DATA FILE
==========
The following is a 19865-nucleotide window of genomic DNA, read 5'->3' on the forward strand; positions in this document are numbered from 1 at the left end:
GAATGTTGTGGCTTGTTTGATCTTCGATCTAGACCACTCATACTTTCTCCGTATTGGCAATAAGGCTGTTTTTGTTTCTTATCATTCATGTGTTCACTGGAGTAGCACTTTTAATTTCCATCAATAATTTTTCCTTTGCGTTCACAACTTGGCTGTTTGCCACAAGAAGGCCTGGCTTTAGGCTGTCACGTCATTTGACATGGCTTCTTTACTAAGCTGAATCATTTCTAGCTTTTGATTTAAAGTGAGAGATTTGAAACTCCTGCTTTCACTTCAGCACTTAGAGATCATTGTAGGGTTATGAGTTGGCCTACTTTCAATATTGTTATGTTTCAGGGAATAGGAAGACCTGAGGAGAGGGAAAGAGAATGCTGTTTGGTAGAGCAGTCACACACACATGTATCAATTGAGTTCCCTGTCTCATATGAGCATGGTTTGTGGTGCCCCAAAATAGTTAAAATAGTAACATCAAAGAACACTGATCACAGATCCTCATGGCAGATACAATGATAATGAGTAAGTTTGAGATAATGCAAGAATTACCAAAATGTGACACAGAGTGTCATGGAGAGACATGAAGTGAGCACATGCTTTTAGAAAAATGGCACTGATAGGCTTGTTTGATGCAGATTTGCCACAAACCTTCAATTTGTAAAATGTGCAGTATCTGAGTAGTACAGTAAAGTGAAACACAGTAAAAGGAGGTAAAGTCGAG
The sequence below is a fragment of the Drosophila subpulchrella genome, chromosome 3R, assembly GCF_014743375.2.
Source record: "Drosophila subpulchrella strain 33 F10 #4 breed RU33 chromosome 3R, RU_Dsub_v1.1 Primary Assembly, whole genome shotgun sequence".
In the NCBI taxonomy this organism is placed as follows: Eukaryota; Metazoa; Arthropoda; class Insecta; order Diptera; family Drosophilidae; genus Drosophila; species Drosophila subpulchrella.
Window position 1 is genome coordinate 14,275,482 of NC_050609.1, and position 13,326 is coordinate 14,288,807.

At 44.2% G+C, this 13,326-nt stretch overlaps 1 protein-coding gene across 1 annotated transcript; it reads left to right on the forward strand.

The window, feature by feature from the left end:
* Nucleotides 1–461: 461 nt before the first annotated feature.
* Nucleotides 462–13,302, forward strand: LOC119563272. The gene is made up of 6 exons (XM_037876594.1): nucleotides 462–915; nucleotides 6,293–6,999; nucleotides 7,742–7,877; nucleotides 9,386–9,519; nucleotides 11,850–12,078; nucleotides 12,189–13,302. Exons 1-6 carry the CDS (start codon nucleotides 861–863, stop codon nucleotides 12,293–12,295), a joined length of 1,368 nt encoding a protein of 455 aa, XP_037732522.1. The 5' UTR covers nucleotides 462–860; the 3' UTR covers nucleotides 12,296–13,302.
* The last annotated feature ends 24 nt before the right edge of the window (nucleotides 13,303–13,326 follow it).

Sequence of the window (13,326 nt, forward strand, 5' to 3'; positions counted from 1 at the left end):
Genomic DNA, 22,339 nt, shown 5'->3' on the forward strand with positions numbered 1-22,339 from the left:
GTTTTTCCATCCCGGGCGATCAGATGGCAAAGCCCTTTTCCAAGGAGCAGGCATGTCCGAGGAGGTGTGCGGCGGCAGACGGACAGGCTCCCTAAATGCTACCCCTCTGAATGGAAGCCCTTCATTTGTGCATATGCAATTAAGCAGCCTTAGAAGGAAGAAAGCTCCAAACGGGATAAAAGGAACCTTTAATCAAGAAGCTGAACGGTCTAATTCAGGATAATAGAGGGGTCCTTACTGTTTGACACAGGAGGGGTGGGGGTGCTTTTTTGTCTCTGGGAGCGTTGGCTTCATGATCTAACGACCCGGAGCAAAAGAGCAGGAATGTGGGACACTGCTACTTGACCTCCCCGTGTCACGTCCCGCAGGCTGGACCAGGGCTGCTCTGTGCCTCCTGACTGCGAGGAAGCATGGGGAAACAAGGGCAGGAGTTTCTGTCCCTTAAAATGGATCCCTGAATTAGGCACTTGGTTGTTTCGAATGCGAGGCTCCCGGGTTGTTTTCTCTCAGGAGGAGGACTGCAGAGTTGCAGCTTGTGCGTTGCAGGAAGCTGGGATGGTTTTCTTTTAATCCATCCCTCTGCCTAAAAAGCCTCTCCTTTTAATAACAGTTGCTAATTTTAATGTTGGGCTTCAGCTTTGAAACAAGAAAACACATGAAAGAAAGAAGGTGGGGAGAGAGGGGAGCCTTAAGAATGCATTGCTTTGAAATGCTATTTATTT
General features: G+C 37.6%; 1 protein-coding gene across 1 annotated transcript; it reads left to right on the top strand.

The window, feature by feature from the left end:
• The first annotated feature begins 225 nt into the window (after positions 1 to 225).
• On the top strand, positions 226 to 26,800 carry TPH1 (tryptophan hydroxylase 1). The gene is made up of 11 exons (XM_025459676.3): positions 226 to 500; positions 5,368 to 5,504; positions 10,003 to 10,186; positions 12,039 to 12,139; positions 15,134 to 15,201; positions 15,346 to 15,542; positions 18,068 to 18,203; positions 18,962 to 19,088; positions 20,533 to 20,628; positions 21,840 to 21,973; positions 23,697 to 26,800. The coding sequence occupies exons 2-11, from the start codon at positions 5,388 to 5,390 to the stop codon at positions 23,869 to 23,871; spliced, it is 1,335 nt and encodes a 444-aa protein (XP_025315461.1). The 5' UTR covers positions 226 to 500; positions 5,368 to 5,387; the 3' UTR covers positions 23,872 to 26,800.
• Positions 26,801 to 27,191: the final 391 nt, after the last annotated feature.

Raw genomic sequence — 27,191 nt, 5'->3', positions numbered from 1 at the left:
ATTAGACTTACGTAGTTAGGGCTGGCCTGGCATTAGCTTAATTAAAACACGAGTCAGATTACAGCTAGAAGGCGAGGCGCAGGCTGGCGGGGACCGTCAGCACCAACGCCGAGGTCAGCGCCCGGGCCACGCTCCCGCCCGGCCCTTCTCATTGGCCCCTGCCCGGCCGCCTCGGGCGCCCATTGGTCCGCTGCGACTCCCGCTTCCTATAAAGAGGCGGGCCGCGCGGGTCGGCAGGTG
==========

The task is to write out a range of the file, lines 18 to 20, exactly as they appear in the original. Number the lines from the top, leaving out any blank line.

• On the top strand, positions 226 to 26,800 carry TPH1 (tryptophan hydroxylase 1). The gene is made up of 11 exons (XM_025459676.3): positions 226 to 500; positions 5,368 to 5,504; positions 10,003 to 10,186; positions 12,039 to 12,139; positions 15,134 to 15,201; positions 15,346 to 15,542; positions 18,068 to 18,203; positions 18,962 to 19,088; positions 20,533 to 20,628; positions 21,840 to 21,973; positions 23,697 to 26,800. The coding sequence occupies exons 2-11, from the start codon at positions 5,388 to 5,390 to the stop codon at positions 23,869 to 23,871; spliced, it is 1,335 nt and encodes a 444-aa protein (XP_025315461.1). The 5' UTR covers positions 226 to 500; positions 5,368 to 5,387; the 3' UTR covers positions 23,872 to 26,800.
• Positions 26,801 to 27,191: the final 391 nt, after the last annotated feature.

Raw genomic sequence — 27,191 nt, 5'->3', positions numbered from 1 at the left: